Adidas Stock is a Sell Because The Iconic Brand Is Losing Steam

Adidas stock - Adidas Stock is a Sell Because The Iconic Brand Is Losing Steam

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Back in the day, a pair of sneakers promised to help you run faster and jump higher. Now, the shoes — at least their brand — are also expected to make money for you, too. In the last three years, Adidas (OTCMKTS:ADDYY) has done that bit the best, as ADDYY stock has been the only one of its peers to outperform the market in that time.

The athletic shoe and apparel space has four big publicly traded companies: Adidas, Nike (NYSE:NKE), Under Armour (NYSE:UAA), and Skechers (NYSE:SKX). In that three period — and despite secular tailwinds in athletic apparel adoption — shares of Skechers and Under Armour have fallen by 25% or more. Nike’s under-performed the market with a mere 15% gain. The S&P 500 index has risen 20%. Meanwhile, Adidas stock has more than doubled.

But, history is no accurate indicator of the future. Unfortunately, when it comes to Adidas stock, the success over the past three years will not repeat itself over the next three.

Competition Has Finally Caught Up

The retro trend that’s made Adidas the hottest brand in athletic apparel has come and gone. Now, the three-stripe brand is rapidly losing steam amid rising competition primarily from Nike and Lululemon (NASDAQ:LULU). Usually, these trends take several years to play out, and this one is still in its first year.

As such, Adidas stock — which has plateaued over the past year as the brand has lost steam — looks due to be stuck in neutral for a lot longer.

Throughout 2015, 2016, and the early part of 2017, Adidas relished unmatched brand popularity in the athletic apparel space. A return to retro styles kick-started the Adidas resurgence in 2015. Then, Adidas poured money into footwear innovation and leveraged celebrity endorsements to pivot into a lifestyle brand. That only enhanced the company’s already-climbing popularity. As a result, Adidas stole tons of mind and market share from Nike.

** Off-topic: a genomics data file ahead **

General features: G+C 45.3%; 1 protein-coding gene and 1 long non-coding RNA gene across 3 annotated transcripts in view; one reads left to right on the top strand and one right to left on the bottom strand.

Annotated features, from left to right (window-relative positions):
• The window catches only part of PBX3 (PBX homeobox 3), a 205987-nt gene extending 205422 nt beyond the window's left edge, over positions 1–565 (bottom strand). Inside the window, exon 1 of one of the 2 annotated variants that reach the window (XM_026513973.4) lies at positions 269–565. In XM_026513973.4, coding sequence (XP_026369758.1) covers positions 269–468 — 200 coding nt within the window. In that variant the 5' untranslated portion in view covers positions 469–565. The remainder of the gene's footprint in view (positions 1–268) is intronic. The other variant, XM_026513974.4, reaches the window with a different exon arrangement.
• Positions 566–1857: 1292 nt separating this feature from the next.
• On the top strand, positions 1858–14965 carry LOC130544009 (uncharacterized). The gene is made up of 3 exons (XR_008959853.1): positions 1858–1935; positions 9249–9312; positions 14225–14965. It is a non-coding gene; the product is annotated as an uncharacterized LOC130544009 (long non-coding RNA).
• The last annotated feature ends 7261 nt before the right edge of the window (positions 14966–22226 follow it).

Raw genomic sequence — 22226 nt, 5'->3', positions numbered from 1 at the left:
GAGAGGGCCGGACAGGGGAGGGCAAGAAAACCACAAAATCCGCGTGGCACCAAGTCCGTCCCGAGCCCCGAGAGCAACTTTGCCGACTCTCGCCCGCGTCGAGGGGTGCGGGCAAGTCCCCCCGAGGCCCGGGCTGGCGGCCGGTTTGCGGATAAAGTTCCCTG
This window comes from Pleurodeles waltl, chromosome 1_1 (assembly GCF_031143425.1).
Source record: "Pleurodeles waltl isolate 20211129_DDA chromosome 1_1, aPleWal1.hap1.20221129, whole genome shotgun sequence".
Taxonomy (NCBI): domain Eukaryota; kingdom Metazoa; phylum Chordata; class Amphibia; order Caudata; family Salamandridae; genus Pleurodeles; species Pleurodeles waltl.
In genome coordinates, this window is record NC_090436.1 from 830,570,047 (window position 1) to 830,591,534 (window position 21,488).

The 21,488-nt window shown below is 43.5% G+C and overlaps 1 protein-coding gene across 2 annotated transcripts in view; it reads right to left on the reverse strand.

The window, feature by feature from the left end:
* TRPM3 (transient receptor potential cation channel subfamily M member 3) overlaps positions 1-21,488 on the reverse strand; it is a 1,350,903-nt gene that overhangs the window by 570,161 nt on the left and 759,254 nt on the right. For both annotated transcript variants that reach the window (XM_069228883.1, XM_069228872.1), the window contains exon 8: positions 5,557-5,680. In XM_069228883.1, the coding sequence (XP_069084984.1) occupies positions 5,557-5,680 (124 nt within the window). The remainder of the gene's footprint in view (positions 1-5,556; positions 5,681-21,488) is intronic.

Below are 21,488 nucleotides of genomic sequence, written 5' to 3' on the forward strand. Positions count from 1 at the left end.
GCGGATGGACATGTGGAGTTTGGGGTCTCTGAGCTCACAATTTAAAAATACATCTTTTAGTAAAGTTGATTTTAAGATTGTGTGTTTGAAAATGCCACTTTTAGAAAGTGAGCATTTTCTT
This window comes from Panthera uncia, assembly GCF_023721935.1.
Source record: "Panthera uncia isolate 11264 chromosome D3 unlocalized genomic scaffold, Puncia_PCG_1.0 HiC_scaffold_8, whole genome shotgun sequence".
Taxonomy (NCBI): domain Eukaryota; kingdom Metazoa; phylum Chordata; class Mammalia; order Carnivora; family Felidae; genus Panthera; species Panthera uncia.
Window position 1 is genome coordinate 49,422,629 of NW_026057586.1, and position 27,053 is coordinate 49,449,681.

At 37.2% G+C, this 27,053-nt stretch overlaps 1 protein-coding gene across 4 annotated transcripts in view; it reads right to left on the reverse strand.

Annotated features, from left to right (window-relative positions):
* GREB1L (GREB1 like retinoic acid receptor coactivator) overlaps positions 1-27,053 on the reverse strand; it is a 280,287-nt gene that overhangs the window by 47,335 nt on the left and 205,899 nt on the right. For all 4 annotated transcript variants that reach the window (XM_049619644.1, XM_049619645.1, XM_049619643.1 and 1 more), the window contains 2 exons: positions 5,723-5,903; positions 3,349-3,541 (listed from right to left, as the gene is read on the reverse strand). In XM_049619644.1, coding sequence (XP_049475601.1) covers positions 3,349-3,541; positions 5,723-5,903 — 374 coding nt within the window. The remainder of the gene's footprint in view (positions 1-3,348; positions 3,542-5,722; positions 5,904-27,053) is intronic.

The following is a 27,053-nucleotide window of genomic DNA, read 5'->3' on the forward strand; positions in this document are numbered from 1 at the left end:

But then the sleeping giant from Oregon woke up. Nike realized that their product innovation lagged its German competitor, and that they were falling behind on the lifestyle front. So, in mid-2017, Nike launched its Consumer Direct Offense initiative, turning the swoosh into a lifestyle brand with more rapid product innovation and a direct sales approach. The result? Nike’s turned around North American sales with that business now growing at a multi-year high pace.

Of course, Nike punching back means Adidas has lost steam. Two years ago, Adidas revenue rose 18%. Last year, the increase was 16%. Last quarter, the growth halved to 8%. That is a bearish slowing growth trend. 

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But, it runs deeper than slowing revenue growth. Take a look at Google search interest trends for Adidas both globally and in the U.S. They peaked last year. This year has marked a sharp downturn. That’s not good. As seen in the attached chart, search interest trends have coincided with Adidas stock. Huge search interest growth in 2015-16 coincided with a run-up in Adidas stock, while falling search interest growth has tracked ADDYY stock falling flat in 2017-2018.

Now, search interest growth is actually turning sharply negative for the first time in five years. That can only mean bad things for Adidas stock ahead.

Adidas Stock Will Struggle to Head Higher

At current levels, Adidas stock isn’t priced for the brand to keep losing steam. Instead, it is still priced for the brand to gain momentum.

The current forward earnings multiple is above 20x. That’s about 10% higher than the five=year average forward multiple of 18x, and also about 30% higher than the apparel retail average forward earnings multiple of 15x. The price-to-book multiple is also above its five-year average, while the dividend yield is below its five-year average.

Simply put, Adidas stock is still more expensive than normal. That doesn’t make sense. Recession risks loom on the horizon. Growth is slowing. The brand is rapidly losing steam. The trend is all about Nike and Lululemon now.

In other words, the appropriate valuation for ADDYY stock — at best — is a historically average valuation. That implies that shares are about 10% overvalued today. So long as the Adidas brand continues to lose steam, ADDYY stock will struggle to head higher.

The time to buy ADDYY stock has come and gone. Now, it’s time to buy NKE stock and LULU stock, and forget about Adidas. Until the trend changes course and Adidas reinvigorates growth, Adidas stock will be stuck in neutral.

As of this writing, Luke Lango was long NKE, SKX, UAA, and LULU. 

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